I know that hunting is sacrosanct in this country. This is beside the point, since hunting rifles are not the problem. And the conversation around this issue never stays long with hunting. It goes instead to the Second Amendment. Any literalist reading would notice the founders’ words “well-regulated” on one hand, and on the other the alarm that arises among the pro-gun people at the slightest mention of anything that resembles regulation, and their constant efforts to erode what little regulation there is. The supposed neglect or abuse of this revered document, and the supposed “defense of the Second Amendment,” is leveraged on that other fear, the fear that those bland blue helmets might be gathering even now, maybe in Canada, to commence their internationalist march into the heart of Texas. Will we wake to find ourselves betrayed by our own government!! Maybe nothing has deterred them to this point but those Kalashnikovs. How fortunate that the factory in Russia is up and running. And how hard those Russians must be laughing, all the way to the bank. And all those homicidal insurgents and oppressors in the turbulent parts of the world, how pleased they must be that we cheapen these marvelous weapons for them. Oh, I know there are all sorts of reliable gun manufacturers, in Austria, for example. Our appetite for weapons is one of those vacuums nature hates, that is to say, fills.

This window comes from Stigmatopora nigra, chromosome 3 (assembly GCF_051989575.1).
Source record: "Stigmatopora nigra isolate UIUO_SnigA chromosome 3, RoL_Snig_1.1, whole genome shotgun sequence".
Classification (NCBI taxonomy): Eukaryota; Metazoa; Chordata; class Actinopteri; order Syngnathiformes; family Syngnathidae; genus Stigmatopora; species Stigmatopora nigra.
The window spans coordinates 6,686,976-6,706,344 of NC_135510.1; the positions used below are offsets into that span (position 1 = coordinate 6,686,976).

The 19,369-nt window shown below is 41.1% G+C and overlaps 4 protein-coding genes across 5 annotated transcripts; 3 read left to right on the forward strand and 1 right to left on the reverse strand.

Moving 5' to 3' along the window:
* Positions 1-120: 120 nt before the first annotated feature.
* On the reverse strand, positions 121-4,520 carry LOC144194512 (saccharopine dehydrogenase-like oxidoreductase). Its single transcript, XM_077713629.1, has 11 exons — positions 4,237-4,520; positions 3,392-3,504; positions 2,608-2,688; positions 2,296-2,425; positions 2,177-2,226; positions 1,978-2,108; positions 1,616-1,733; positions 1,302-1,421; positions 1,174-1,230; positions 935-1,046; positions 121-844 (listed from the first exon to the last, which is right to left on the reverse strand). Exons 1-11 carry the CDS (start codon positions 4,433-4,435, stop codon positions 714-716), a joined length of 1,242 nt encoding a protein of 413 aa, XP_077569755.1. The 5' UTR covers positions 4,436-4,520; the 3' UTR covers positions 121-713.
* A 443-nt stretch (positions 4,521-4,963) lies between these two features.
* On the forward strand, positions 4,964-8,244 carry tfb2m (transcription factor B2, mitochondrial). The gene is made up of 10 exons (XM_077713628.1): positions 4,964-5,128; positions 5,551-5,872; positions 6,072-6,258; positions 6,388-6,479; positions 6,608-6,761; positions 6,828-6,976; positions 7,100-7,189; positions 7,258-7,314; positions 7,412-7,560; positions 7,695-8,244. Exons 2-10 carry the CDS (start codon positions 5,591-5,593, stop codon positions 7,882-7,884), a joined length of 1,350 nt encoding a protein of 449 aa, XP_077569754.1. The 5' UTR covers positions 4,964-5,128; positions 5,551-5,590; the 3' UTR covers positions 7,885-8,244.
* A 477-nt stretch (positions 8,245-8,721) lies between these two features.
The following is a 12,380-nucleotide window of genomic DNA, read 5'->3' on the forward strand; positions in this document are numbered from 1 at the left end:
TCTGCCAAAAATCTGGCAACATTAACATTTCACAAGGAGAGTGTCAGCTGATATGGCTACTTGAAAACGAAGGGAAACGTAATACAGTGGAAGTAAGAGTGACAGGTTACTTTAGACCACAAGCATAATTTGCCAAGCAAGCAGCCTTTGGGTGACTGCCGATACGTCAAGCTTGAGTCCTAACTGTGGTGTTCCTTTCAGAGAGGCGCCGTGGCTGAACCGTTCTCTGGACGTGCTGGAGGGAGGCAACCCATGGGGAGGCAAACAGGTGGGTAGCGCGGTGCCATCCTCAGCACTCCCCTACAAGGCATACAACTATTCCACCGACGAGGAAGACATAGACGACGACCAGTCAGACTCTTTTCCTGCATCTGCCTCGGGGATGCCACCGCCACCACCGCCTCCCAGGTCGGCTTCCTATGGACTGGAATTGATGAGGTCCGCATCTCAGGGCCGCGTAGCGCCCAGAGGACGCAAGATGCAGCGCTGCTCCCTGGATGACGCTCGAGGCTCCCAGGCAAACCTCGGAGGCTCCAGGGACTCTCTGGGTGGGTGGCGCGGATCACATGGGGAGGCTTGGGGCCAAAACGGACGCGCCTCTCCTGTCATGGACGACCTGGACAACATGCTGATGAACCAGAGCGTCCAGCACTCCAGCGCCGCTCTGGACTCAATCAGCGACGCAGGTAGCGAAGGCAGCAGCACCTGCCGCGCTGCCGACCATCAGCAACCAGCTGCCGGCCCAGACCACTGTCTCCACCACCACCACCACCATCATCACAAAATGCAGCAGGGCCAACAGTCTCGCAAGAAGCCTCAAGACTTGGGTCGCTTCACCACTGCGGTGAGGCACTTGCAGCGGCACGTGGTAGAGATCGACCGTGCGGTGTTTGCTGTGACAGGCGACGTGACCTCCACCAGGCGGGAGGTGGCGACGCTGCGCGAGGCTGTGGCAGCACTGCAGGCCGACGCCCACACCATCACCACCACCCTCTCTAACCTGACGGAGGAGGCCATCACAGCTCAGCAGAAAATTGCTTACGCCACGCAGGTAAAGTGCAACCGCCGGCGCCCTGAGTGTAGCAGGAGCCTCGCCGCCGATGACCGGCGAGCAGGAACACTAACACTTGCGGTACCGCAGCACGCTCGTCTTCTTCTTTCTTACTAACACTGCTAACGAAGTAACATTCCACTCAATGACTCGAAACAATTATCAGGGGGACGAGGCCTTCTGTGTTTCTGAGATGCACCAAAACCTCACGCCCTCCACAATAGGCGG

[He] goes to purgatory and is sent down by the gods, who are dying in heaven because there’s this one god, there’s this Christ character, down on Earth who is gaining popularity. And so the many gods are dying, and they send Gladiator back to kill Christ and all his followers…. The main guy was [Maximus’] son, so he has to kill his son and he was tricked by the gods. He becomes this eternal warrior and it ends with this 20 minute war scene which follows all the wars in history, right up to Vietnam and all that sort of stuff. And… it was wild.